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Our qualitative study examines everyday myths about genome editing among younger generations; they contribute to a complex web of scientifically and intuitively supported positions on genome editing. We claim that current thought patterns and social ways of thinking co-constitute the everyday myths. We reconstruct our human, the planet, science, and technology, value orientations, fears, aspirations, and desires related to genome editing on the basis of group discussions with teenagers and students about genome editing.
Alzheimer's disease patients have a cardinal symptom, disruption of circadian rhythm. Gene expression in the human brain and its inherent links with AD are largely unknown. We present a novel comprehensive strategy, PRIME, to detect and analyze rhythmic oscillation patterns in untimed high-dimensional gene expression data from numerous datasets. We use it to investigate oscillation patterns in untimed genome-wide gene expression from 19 human brain regions of controls and AD patients, the first and the second. It is worth noting that PRIME finds the circadian rhythmic patterns without requiring the sample's timestamps.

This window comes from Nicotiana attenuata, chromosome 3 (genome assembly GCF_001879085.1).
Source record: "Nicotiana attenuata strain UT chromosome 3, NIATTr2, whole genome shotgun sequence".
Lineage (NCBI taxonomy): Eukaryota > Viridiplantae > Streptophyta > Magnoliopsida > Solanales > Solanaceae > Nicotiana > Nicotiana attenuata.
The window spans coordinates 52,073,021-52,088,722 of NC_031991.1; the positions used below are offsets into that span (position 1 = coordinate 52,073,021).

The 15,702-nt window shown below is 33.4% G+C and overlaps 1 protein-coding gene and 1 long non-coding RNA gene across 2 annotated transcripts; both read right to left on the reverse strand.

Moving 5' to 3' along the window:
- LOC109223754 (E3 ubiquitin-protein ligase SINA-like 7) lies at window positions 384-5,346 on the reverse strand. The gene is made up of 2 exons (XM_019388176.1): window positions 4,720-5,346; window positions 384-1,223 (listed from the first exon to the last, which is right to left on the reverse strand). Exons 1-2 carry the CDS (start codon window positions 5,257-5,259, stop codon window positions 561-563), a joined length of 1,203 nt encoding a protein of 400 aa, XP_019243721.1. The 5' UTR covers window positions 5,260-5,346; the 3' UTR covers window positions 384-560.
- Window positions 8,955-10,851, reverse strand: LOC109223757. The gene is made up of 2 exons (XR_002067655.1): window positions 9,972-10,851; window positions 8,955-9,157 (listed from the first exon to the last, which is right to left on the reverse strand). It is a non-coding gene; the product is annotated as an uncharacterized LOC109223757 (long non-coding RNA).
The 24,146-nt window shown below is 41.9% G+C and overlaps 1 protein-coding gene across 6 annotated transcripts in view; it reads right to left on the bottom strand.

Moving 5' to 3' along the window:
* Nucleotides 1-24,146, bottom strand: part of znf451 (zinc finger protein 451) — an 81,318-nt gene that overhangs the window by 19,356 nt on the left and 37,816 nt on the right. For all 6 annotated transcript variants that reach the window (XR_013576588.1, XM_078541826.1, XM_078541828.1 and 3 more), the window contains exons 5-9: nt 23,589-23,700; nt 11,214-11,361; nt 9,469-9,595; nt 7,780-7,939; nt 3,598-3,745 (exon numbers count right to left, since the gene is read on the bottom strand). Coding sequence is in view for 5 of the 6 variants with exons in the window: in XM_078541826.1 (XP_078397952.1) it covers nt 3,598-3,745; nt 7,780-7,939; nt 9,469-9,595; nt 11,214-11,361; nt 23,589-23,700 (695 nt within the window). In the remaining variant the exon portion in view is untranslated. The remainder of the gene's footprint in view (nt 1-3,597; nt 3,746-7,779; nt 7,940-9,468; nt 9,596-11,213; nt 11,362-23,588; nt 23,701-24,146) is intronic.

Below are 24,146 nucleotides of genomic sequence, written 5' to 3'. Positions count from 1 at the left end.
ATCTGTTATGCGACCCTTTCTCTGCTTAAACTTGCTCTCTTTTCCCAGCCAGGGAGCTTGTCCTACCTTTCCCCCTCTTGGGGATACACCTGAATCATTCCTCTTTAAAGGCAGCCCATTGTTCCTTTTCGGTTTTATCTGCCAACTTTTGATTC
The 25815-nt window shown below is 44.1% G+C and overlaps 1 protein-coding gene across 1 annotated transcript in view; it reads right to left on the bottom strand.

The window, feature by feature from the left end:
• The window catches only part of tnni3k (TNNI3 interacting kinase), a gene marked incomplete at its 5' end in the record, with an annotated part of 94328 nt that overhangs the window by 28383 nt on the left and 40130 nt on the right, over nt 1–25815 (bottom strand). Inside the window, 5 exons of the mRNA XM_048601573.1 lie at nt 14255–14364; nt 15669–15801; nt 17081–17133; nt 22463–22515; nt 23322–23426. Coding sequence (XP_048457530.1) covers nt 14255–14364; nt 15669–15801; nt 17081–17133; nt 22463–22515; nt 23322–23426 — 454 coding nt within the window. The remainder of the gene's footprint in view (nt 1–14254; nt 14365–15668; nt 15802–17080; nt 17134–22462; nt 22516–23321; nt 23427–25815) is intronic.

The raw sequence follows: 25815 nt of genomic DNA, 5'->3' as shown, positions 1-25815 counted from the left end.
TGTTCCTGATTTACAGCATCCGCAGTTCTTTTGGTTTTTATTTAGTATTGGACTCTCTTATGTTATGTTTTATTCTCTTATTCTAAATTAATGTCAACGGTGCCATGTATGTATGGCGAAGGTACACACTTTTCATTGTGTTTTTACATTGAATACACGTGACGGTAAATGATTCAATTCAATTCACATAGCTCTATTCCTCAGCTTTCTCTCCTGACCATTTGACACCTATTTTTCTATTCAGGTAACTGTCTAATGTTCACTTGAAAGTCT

The most notable DNA damage in the genome arising spontaneously as a result of genotoxins and DNA intermediaries are single-strand breaks. Several SSB detection techniques, such as S1 END-seq and SSiNGLe-ILM, have emerged to map the genomic landscape of SSB with nucleotide resolution, including Nucleotide resolution. Hence, we introduced SSBlazer, the first computational tool, which is an explainable and scalable deep learning framework for genome-wide nucleotide resolution SSB site prediction. By creating an inaccurate database to represent the realistic SSB's distribution, we showed that SSB analysts can accurately forecast SSB sites and efficiently eliminate false positives. SSBlazer captures the pattern of individual CpG in a genomic context as well as the motif of TGCC in the center region as primary features, according to the model interpretation report. The putative SSB genomic landscapes of 216 vertebrates, according to scientists, there is a negative correlation between SSB frequency and evolutionary hierarchy, implying that the genome continues to be intact throughout evolution.
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